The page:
P [A ∪B] = P [AB] + P [ABc] + P [AcB] (12) Substituting the results of Equation (10) into Equation (12) yields

P [A ∪B] = P [AB] + P [A]− P [AB] + P [B]− P [AB] , (13) which completes the proof. Note that this claim required only Axiom 3.

(d) Observe that since A ⊂ B, we can write B as the disjoint union B = A ∪ (AcB). By Theorem 1.4 (which uses Axiom 3),

P [B] = P [A] + P [AcB] . (14)

By Axiom 1, P [AcB] 0, hich implies P [A] ≤ P [B]. This proof uses Axioms 1 and 3.

Problem 1.5.1 Solution Each question requests a conditional probability.

(a) Note that the probability a call is brief is

P [B] = P [H0B] + P [H1B] + P [H2B] = 0.6. (1)

The probability a brief call will have no handoffs is

P [H0|B] = P [H0B] P [B]

= 0.4 0.6

= 2 3 . (2)

(b) The probability of one handoff is P [H1] = P [H1B] + P [H1L] = 0.2. The probability that a call with one handoff will be long is

P [L|H1] = P [H1L] P [H1]

= 0.1 0.2

= 1 2 . (3)

(c) The probability a call is long is P [L] = 1− P [B] = 0.4. The probability that a long call will have one or more handoffs is

P [H1 ∪H2|L] = P [H1L ∪H2L] P [L]

= P [H1L] + P [H2L]

P [L] =

0.1 + 0.2 0.4

= 3 4 . (4)

11

Problem 1.5.2 Solution Let si denote the outcome that the roll is i. So, for 1 ≤ i ≤ 6, Ri = {si}. Similarly, Gj = {sj+1, . . . , s6}. (a) Since G1 = {s2, s3, s4, s5, s6} and all outcomes have probability 1/6, P [G1] = 5/6. The event

R3G1 = {s3} and P [R3G1] = 1/6 so that

P [R3|G1] = P [R3G1] P [G1]

= 1 5 . (1)

(b) The conditional probability that 6 is rolled given that the roll is greater than 3 is

P [R6|G3] = P [R6G3] P [G3]

= P [s6]

P [s4, s5, s6] =

1/6 3/6

. (2)

(c) The event E that the roll is even is E = {s2, s4, s6} and has probability 3/6. The joint probability of G3 and E is

P [G3E] = P [s4, s6] = 1/3. (3)

The conditional probabilities of G3 given E is

P [G3|E] = P [G3E] P [E]

= 1/3 1/2

= 2 3 . (4)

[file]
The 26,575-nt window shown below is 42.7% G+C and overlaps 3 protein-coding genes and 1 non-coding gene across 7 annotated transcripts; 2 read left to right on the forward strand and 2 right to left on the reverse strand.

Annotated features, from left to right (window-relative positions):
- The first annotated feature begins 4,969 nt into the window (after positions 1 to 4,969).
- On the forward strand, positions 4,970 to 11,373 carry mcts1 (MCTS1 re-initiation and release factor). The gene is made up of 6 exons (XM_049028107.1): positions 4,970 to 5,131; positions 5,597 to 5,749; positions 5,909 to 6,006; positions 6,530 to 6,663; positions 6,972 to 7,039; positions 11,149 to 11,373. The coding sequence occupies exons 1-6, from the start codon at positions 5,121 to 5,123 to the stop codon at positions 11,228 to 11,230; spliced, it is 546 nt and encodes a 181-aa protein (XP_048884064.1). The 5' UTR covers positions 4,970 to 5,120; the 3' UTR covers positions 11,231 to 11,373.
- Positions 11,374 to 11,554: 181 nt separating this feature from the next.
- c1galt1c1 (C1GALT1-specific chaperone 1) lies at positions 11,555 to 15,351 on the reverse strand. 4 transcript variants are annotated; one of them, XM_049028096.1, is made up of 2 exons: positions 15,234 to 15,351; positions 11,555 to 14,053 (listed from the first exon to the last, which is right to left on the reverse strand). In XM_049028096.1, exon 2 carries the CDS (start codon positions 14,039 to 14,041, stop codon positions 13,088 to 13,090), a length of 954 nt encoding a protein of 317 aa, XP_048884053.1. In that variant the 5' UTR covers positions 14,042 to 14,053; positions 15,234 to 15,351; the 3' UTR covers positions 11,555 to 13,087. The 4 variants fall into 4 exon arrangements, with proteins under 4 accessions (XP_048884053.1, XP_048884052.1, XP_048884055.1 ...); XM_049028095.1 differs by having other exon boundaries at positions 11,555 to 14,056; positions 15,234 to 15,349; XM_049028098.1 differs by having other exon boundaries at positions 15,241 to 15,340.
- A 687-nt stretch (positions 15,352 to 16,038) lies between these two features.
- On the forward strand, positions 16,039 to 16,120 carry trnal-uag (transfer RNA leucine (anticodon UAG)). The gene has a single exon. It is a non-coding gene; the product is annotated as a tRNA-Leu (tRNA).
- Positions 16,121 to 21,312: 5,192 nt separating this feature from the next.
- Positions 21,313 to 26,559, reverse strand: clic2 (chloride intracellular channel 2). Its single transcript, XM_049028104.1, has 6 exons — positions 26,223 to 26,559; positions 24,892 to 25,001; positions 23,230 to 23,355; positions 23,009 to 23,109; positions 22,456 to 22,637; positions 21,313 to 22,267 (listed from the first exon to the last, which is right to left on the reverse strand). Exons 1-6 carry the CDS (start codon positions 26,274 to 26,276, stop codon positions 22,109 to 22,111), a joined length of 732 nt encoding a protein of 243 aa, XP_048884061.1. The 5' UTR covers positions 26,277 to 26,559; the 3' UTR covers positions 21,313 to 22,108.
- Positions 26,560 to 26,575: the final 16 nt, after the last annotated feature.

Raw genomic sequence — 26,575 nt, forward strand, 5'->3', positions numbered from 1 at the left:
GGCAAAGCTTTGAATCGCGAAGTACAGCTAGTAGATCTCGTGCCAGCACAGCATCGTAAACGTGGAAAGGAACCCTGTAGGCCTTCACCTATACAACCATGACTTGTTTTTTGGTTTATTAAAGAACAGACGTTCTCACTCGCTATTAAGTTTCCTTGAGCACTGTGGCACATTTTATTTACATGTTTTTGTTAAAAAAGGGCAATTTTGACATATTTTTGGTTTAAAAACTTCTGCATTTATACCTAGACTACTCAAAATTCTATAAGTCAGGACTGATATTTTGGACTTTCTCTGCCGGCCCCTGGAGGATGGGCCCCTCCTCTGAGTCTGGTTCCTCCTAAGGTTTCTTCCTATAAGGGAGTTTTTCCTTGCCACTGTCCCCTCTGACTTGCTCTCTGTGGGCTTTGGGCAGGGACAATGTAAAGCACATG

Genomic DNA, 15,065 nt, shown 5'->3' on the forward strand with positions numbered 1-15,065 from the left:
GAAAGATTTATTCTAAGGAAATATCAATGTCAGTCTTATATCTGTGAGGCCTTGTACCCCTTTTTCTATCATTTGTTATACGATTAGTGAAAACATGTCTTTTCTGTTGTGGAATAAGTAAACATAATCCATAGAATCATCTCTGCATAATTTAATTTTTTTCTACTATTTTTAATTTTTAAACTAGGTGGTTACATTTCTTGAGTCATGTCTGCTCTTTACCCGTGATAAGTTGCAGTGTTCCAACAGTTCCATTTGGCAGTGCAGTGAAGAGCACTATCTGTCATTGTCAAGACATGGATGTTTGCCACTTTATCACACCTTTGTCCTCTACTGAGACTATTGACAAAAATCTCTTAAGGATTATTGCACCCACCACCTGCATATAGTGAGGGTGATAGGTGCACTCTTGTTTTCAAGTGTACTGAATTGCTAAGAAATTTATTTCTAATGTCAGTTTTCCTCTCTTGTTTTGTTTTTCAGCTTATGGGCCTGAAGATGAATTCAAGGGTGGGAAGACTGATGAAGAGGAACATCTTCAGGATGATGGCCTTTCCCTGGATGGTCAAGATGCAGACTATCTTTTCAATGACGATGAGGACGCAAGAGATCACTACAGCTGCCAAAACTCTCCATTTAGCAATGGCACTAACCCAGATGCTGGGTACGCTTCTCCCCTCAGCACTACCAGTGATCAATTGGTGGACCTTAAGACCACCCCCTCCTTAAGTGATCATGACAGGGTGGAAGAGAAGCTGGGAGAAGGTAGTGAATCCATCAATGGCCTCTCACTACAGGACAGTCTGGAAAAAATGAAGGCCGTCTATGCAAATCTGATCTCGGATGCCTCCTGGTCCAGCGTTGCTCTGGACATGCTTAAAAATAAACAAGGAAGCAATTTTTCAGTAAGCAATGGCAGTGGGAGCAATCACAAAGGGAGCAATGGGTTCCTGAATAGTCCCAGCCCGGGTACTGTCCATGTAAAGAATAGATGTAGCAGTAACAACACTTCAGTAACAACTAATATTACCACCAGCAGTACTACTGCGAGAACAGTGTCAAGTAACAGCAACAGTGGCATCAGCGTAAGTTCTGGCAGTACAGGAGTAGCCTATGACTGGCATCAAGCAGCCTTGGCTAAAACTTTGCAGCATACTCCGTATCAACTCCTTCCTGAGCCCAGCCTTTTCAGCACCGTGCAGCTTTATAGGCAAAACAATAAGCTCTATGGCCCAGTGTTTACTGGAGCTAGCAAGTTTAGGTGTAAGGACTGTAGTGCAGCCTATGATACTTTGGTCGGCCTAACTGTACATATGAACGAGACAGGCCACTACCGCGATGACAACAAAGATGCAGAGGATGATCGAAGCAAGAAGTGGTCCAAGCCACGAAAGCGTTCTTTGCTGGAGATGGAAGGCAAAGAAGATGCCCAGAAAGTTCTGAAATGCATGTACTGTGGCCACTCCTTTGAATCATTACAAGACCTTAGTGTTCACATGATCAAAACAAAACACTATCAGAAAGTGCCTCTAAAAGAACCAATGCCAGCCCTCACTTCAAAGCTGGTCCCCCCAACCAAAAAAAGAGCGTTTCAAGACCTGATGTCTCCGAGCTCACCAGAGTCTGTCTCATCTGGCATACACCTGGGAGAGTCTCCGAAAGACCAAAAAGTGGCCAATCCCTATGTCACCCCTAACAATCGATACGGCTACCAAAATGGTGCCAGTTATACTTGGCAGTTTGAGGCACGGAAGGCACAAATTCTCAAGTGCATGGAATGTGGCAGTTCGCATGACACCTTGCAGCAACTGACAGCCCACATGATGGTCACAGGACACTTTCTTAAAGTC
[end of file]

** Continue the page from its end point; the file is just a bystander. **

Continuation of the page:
(d) The conditional probability that the roll is even given that it’s greater than 3 is

P [E|G3] = P [EG3] P [G3]

= 1/3 1/2

= 2 3 . (5)

Problem 1.5.3 Solution Since the 2 of clubs is an even numbered card, C2 ⊂ E so that P [C2E] = P [C2] = 1/3. Since P [E] = 2/3,

P [C2|E] = P [C2E] P [E]

= 1/3 2/3

= 1/2. (1)

The probability that an even numbered card is picked given that the 2 is picked is

P [E|C2] = P [C2E] P [C2]

= 1/3 1/3

= 1. (2)

Problem 1.5.4 Solution DefineD as the event that a pea plant has two dominant y genes. To find the conditional probability of D given the event Y , corresponding to a plant having yellow seeds, we look to evaluate

P [D|Y ] = P [DY ] P [Y ]

. (1)

Note that P [DY ] is just the probability of the genotype yy. From Problem 1.4.3, we found that with respect to the color of the peas, the genotypes yy, yg, gy, and gg were all equally likely. This implies

P [DY ] = P [yy] = 1/4 P [Y ] = P [yy, gy, yg] = 3/4. (2)

Thus, the conditional probability can be expressed as

P [D|Y ] = P [DY ] P [Y ]

= 1/4 3/4

= 1/3. (3)

12

Problem 1.5.5 Solution The sample outcomes can be written ijk where the first card drawn is i, the second is j and the third is k. The sample space is

S = {234, 243, 324, 342, 423, 432} . (1) and each of the six outcomes has probability 1/6. The events E1, E2, E3, O1, O2, O3 are

E1 = {234, 243, 423, 432} , O1 = {324, 342} , (2) E2 = {243, 324, 342, 423} , O2 = {234, 432} , (3) E3 = {234, 324, 342, 432} , O3 = {243, 423} . (4)

(a) The conditional probability the second card is even given that the first card is even is

P [E2|E1] = P [E2E1] P [E1]

= P [243, 423]

P [234, 243, 423, 432] =

2/6 4/6

= 1/2. (5)

(b) The conditional probability the first card is even given that the second card is even is

P [E1|E2] = P [E1E2] P [E2]

= P [243, 423]

P [243, 324, 342, 423] =

2/6 4/6

= 1/2. (6)

(c) The probability the first two cards are even given the third card is even is

P [E1E2|E3] = P [E1E2E3] P [E3]

= 0. (7)

(d) The conditional probabilities the second card is even given that the first card is odd is

P [E2|O1] = P [O1E2] P [O1]

= P [O1] P [O1]

= 1. (8)

(e) The conditional probability the second card is odd given that the first card is odd is

P [O2|O1] = P [O1O2] P [O1]

= 0. (9)

Problem 1.5.6 Solution The problem statement yields the obvious facts that P [L] = 0.16 and P [H] = 0.10. The words “10% of the ticks that had either Lyme disease or HGE carried both diseases” can be written as